About the Food of Sweden

Delsbo, Photo by Calle Rosenqvist.

Delsbo, Photo by Calle Rosenqvist.

While I haven’t been to Sweden, I have dated a Swede. And that just might be everything, ever.

At least, when it comes to Swedish food.

The one thing about dating a genuine Swede, is that you might begin to think you’re in Sweden for the duration of the relationship; their national pride and is that strong.

Especially if he still lives with his mother.

Sånfjällets national park. Photo by Jonny Hansson

Sånfjällets national park. Photo by Jonny Hansson

 

And why not? This is a stunning land, full of thick, verdant forests, airy, breathtaking mountains, and the crunch of snow. With a land this grand, no wonder the appetite is whetted.

At the time Daniel and I were dating, back when we were impossibly young (18, if I remember correctly), he was, in fact living at home.

One of my first dinners at his house involved steak tartar, with a raw egg cracked over the top. Pungent horseradish gratings were piled on the side. I’m not sure I impressed anyone with my squeamish hesitation, which resulted in my complete avoidance of the tartar.

Breakfast, if I happened to be there so early, involved sliced cheese on top of buttered rye bread… rather like a mini smorgasbord. Sometimes, instead of cheese, he added salami, or a round of some other, obscure cold cut. For someone, like myself, who was used to cereal or French Toast in the morning, meat and cheese was quite the departure, especially for my sensitive nose.

Stadshus Stockholm. Photo by Evunji.

Stadshus Stockholm. Photo by Evunji.

And then there was his mother’s Swedish Meatballs [Recipe]. Oh, but those meatballs still give me dreams at night. She made them sometimes for our school lunches (there were only 18 of us in the class, so mothers often took turns making lunch, instead of running a standard cafeteria). She served them in a brown sauce, with buttered egg noodles. My Swedish friend, Alex, tells me that her mother always served her meatballs with potatoes.  Either way, the key is to serve them with a healthy spoonful of Ligonberry Jam.

Stockholm, Sweden. Photo by Ellgaard Holger.

Stockholm, Sweden. Photo by Ellgaard Holger.

The desserts can be as simple as Swedish Crepes (which Daniel made a stack of for my birthday, and stuck candles in it), or as complicated as the beautiful princess cake [Recipe], a dessert from the 1900’s which includes marzipan, whipped cream, and raspberry jam.

There is so much more. But that is a snapshot into what I tasted, in another life, before I married my amazing husband and our beautiful daughter was born.

Swedish Maps and flag, courtesy of the CIA World Factbook.

Swedish Maps and flag, courtesy of the CIA World Factbook.

P.S. Have you ever dated someone who showed you a new  culture and foods?

Did they have an easier time convincing you to try their food because you were dating?

Were  you more open?

Why or why not?

Or have you been this person for another?

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Comments

  1. I have been in Sweden several times, and my absolute favorite were the waffla stugas (waffle rooms) at the roadside where they served freshly baked waffles with whipped cream and strawberries, together with a can of coffee.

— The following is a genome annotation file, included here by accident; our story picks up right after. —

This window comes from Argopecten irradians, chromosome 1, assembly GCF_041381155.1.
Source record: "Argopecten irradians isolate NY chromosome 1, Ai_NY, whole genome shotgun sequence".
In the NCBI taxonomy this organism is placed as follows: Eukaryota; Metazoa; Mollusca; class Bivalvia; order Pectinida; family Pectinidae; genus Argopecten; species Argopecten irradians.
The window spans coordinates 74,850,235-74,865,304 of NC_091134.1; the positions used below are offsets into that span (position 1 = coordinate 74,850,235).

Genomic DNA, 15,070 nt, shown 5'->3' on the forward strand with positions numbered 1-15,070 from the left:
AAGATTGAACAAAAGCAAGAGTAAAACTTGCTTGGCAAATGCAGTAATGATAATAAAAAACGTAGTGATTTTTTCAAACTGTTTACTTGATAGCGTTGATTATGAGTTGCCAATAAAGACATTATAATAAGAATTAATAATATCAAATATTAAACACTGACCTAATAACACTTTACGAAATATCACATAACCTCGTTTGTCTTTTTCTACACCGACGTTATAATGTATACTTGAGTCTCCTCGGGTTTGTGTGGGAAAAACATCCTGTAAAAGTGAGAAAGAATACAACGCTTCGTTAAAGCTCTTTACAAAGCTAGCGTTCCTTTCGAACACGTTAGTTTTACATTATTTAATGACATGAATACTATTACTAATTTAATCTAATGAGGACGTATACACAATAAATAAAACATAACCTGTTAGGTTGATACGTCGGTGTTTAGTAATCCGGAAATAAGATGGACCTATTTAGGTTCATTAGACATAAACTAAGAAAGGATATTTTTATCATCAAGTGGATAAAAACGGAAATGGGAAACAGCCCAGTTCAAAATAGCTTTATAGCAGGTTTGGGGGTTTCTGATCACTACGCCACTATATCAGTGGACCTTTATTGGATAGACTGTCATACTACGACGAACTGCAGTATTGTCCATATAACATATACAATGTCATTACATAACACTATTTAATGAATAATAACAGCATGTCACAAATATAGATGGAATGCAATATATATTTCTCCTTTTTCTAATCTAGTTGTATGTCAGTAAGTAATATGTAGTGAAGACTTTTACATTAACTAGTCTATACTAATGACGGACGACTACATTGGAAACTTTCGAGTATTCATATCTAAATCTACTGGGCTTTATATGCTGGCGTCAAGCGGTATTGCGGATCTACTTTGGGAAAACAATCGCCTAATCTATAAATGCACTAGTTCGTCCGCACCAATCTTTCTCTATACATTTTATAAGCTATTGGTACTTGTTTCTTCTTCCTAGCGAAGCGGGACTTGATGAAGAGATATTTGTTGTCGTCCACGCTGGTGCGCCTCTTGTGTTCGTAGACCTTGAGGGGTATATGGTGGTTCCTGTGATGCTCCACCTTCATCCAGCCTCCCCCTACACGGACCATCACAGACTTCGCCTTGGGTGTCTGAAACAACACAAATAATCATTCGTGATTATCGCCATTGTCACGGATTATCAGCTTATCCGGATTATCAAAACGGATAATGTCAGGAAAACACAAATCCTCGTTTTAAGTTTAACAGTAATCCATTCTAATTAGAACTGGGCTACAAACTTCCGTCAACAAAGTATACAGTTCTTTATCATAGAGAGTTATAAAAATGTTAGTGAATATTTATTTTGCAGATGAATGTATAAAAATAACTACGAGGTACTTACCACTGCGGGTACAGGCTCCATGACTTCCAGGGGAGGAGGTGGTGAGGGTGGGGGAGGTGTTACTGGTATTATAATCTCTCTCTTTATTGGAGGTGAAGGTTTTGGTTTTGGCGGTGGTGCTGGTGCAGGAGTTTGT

I never dated a Swede, but I’m married to a Mainer, and adapted rapidly to lobster, crab meat rolls, and blueberry pie. The thing I did not adapt to were squishy, crustless American “wonderbreads”, and here, fortunately, my husband adapted to my German rye sourdoughs (not to mention my German cakes.)

    • Sasha Martin says:

      Oh! There’s a Wonderbread factory here, in Tulsa. I much prefer rye sourdoughs and the lovely German Tree Cake I made when we cooked Germany. YUM

  2. I’ve been waiting for you to get to Sweden since you began! :) I lived in Sweden for a year in high school, and my father’s parents were straight from Sweden. We’ve had elaborate (way too elaborate, if you ask the Swedes…) Christmas Smorgasbords for my entire life, and there is so much amazing food in Sweden.

    I went to visit last spring, and I did a blog post about my culinary adventures there: http://lunchfitforakid.blogspot.com/2012/03/traveling-delicious-food-in-sweden.html

    I can’t wait to see what you make!

    • Sasha Martin says:

      Awesome! I remember seeing those pictures from Christmas… this year I think? So awesome! I was jealous :)

  3. I dated someone from Norway, and then I married him! I have had wonderful Norwegian foods enter my life that I never would have experienced otherwise… Kjøttkaker med brunsaus (meat cakes/meatballs with brown sauce, Brunost (brown cheese), the best strawberries in the world (from Trøndelag region), and so much more. I was a little hesitant about the brown cheese, but I love that stuff from the first taste. I also tried reindeer, which was good, but I’m still not used to the idea of eating it. It’s definitely easier for me to try things, because I can poach them off my husband’s plate, and if I don’t like it, I’m not committed to eating it.

    Unfortunately, I’ve never been a fan of seafood, so I know I’m missing a lot of Norwegian specialties. I wish I liked seafood; I’ve tried, but it hasn’t grown on me.

  4. I never gave much thought to the cuisine of Sweden! Thanks for enlightening me. I do love meatballs.

    Katie x

    Sweet Apple Lifestyle

  5. Shouldn’t there be lots of FISH?

  6. At 16, I dated (and am now married to) a Filipino. My mother-in-law introduced me to pancit, lo mein and rice noodles tossed with chicken, cabbage, onions, soy sauce, and fish sauce; lumpia, Filipino fried egg rolls; and many other dishes. I had never tried Filipino food before meeting my husband and now I enjoy my mother-in-law cooking all of those dishes every time she visits. She stayed for a week after I had my son and cooked for us. It was wonderful.

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